- any submissions, for example objections to the application, made in accordance with the Act and regulations, concerning the development
- the public interest.
Anyone can object, or make a submission, to the council concerning a development application. If you wish to object to a neighbour’s application, it’s a good idea to familiarise yourself first with the whole of their development application and also the relevant environmental planning instruments that apply.
Some common reasons for neighbours objecting to a development application are that it:
- does not comply with the LEP requirements
- will increase traffic congestion and parking problems
- will block the sunlight or view
- is out of character or scale with its surroundings or the area
- may cause noise or air pollution or may damage the neighbours land during construction
- contravenes a private right of an adjoining owner (see box below).
Development consent is often given subject to certain conditions (EPA Act, section 80A). These conditions may regulate how the land is to be used or how the work is to be carried out or may limit the time period for the construction. They can be very detailed.
If you find that the conditions of the consent are not being observed and you are being inconvenienced, contact the person responsible for the work or contact the council and ask that they enforce compliance with the conditions. Under section 123 of the EPA Act you can also apply to the Land and Environment Court for an order to stop or restrain the activity that, by contravening the conditions of consent, is in breach of the Act.
The Act also contains appeal provisions. In general, under sections 82A-83, if the person who made the development application is unhappy with the council’s decision, they can apply to council for a review of the decision. Under sections 97-99 the Land and Environment Court can also hear an appeal of the council’s decision. Time limits apply.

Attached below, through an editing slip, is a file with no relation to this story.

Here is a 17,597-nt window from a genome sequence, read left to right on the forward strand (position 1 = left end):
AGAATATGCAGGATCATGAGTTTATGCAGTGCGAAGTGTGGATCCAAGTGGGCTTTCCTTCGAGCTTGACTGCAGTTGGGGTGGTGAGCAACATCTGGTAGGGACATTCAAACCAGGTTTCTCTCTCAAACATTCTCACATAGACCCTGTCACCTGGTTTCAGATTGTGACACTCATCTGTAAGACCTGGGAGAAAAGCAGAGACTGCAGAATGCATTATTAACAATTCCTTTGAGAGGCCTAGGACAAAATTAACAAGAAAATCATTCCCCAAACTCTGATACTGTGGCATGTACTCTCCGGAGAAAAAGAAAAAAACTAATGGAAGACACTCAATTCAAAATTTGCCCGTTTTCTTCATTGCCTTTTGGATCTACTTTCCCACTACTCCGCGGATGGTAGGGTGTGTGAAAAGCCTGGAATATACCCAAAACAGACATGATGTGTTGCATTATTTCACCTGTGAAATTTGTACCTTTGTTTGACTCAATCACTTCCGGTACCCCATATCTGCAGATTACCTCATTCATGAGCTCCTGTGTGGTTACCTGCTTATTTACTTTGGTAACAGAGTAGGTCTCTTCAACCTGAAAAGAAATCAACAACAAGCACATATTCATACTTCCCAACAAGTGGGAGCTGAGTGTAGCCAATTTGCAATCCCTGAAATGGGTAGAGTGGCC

The appeal of a development decision by a person objecting to the development is limited. It is available in some instances, for example where it concerns a designated development or some of the state significant developments. Time limits apply. Again, under section 123 of the Act a person can still bring an action to remedy or restrain a breach of the Act.
If your neighbour is carrying out works on their land without obtaining council approval, contact the council. If the council does not take action to prevent the illegal use, under section 123 of the EPA Act, anyone can apply to the Land and Environment Court for an injunction, that is, an order stopping the activity.
If you believe that a proposed development in your neighbourhood raises a significant legal issue or poses a serious threat to the environment or the public, contact the specialist community legal centre, the Environmental Defender’s Office.
Private rights of adjoining owners
These are usually documented as covenants or easements and are recorded on the Certificate of Title of the land. An example is where several landowners in a street make an agreement not to build above a certain height. This is called a restrictive covenant. In the 2008 case of Lennard v Jessica Estates Pty Ltd  NSWCA 121 the NSW Court of Appeal decided that local planning laws like an LEP can in some circumstances override a restrictive covenant.
Another private right of adjoining owners is a cross easement for support. With terrace houses, there is usually an implied or else an explicit agreement between neighbours to maintain shared supporting walls. This type of easement may or may not be recorded on the Certificate of Title.